- POSTED: 07 Oct 2013 17:18
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Whether for personal-use, prototyping or production, 3D printing is becoming part of mainstream manufacturing, and demand for the technology is growing in Asia, with governments from China to Japan actively supporting the industry.
SINGAPORE: Layers of plastic, moulded on to one another to create 3-dimensional objects -- it is known as additive manufacturing. This is opposed to traditional subtractive manufacturing, where material is removed in order to create a given product.
With 3D printing, the end product can be very intricate.
Jonathan Jaglom, general manager of Stratasys Asia-Pacific, said: "Our customer is basically anyone dealing with product design using 3D content."
The technology still seems far-fetched to many, but it is already being employed in a number of different industries -- including the medical and aerospace fields.
Colin Wilkerson's company, Western Tool & Mould, produces parts for aeroplane cabin interiors like air ducting, as well as electrical and seat brackets. The technology has helped his company cut lead times producing parts for clients by weeks, even months in some cases.
Mr Wilkerson said: "We can have deliverable parts to them within one to two weeks and that is a massive difference when a customer needs to deliver parts for feasibility studies and even manufacturing to their end-user. And when you have an aircraft-on-ground situation, there's millions of dollars at stake."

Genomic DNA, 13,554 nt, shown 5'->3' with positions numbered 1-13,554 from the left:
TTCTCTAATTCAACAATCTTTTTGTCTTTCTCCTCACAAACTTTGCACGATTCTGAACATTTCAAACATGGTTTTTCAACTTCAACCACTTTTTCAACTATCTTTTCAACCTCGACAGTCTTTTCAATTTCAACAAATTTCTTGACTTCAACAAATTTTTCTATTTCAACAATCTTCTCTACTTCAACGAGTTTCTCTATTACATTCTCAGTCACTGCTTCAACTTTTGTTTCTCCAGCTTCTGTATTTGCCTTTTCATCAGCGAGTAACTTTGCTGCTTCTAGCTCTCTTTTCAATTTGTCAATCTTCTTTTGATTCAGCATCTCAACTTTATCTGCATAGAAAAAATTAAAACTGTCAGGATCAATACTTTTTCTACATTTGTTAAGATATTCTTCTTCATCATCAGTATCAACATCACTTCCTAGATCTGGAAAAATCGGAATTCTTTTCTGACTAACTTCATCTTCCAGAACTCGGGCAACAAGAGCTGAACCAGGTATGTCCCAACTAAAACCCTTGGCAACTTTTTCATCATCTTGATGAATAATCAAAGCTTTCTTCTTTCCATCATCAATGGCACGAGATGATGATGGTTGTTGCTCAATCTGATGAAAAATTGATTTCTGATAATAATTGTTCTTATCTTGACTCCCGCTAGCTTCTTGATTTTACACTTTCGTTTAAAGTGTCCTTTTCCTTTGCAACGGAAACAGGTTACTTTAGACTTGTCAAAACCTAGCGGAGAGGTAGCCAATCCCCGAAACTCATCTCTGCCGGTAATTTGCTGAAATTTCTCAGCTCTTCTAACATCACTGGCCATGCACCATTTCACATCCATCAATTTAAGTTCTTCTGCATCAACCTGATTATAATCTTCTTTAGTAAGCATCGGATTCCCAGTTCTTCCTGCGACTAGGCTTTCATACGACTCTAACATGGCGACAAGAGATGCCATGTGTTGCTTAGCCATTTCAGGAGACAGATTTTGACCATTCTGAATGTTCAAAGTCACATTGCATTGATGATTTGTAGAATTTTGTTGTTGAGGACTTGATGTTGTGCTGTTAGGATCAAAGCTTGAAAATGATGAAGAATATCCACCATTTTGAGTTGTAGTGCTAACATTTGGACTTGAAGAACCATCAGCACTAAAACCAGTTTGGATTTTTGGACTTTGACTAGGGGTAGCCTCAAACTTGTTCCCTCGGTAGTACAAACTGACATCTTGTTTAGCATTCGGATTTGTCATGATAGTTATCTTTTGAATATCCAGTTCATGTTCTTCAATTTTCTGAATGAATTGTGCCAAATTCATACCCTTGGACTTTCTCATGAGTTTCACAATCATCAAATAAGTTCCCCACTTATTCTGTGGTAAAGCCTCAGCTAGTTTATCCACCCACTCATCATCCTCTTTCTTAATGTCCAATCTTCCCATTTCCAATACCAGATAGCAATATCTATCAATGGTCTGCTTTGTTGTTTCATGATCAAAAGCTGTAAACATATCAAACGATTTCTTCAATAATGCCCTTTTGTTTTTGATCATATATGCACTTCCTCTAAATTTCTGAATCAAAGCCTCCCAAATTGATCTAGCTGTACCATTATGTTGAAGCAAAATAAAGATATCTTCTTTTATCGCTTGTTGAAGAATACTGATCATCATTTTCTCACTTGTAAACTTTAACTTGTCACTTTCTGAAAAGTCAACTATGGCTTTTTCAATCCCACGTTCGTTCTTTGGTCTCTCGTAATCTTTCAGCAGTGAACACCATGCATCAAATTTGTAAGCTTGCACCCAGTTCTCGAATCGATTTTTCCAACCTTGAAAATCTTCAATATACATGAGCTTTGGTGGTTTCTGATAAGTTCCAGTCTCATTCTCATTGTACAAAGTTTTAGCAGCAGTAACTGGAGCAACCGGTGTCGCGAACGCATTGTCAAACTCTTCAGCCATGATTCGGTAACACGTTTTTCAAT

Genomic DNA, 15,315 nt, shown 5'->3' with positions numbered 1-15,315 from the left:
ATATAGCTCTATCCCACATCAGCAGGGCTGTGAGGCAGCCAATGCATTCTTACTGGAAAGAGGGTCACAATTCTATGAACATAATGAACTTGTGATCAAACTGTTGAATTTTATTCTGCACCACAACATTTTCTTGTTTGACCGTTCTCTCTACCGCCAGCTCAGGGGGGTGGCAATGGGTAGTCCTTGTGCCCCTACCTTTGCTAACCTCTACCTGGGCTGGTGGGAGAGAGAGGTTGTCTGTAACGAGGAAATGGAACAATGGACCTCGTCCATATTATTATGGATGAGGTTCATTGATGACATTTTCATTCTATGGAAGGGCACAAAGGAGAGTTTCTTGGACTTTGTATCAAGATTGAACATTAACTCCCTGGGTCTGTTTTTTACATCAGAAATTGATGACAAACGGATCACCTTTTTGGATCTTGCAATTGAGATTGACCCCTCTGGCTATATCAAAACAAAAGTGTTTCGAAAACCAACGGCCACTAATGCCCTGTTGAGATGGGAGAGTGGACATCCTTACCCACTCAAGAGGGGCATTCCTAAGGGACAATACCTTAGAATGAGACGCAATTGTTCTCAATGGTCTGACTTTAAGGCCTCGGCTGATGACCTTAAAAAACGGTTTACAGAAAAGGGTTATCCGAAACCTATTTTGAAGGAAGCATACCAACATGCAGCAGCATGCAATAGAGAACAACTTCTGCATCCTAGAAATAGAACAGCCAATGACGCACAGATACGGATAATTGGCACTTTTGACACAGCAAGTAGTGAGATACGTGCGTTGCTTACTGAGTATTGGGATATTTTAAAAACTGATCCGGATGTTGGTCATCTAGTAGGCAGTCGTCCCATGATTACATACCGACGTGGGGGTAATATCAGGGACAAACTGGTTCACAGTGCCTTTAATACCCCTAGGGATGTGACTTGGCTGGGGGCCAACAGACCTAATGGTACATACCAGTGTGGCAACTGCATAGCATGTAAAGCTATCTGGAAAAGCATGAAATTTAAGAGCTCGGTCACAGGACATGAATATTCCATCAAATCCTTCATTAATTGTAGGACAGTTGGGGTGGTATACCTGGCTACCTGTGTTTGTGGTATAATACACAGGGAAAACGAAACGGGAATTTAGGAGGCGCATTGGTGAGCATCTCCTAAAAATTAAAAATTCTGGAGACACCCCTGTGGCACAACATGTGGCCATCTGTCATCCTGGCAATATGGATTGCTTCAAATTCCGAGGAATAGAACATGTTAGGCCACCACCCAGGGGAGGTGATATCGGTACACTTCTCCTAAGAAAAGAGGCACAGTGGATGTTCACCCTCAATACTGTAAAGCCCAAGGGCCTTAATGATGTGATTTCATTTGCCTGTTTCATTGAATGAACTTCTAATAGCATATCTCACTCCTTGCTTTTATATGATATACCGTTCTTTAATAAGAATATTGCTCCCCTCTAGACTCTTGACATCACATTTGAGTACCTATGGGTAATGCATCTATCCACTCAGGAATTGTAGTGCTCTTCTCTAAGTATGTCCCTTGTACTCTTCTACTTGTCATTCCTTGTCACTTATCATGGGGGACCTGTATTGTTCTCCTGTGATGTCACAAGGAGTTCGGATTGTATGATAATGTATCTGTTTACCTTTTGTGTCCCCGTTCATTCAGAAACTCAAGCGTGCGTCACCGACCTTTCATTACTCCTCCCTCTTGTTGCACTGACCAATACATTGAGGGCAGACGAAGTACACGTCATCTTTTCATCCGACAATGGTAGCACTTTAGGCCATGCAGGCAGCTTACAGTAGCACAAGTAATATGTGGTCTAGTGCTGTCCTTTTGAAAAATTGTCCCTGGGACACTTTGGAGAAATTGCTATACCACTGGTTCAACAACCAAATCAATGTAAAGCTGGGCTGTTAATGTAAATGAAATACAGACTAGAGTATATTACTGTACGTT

It is a speedy and reliable design and manufacturing solution, although the technology is not advanced enough as yet to produce the same amount of volume that traditional manufacturing can.
"We don't find that FDM or additive manufacturing will absolutely take the place of injection moulding, we find that it extends our product range and our capability to deliver the final product both in the design and in repeated manufacturing process to our customer," added Mr Wilkerson.
Eyeing the potential for growth in Asia, Stratasys has just opened up a new office in Singapore, its seventh across Asia Pacific. This coincides with the Singapore government's recent announcement that it will inject S$500 million over the next five years to develop this sector.
Mr Jaglom said: "Our main challenge rests on getting people to know the value 3D printing can bring them. A lot of people think '3D printing is a thing of the future, there's not much relevance to me.' You'll be very surprised.
"If you're a company dealing with product design, you'd be very surprised to find out that the printers are very accessible in pricing and they will bring you tremendous value in your product development."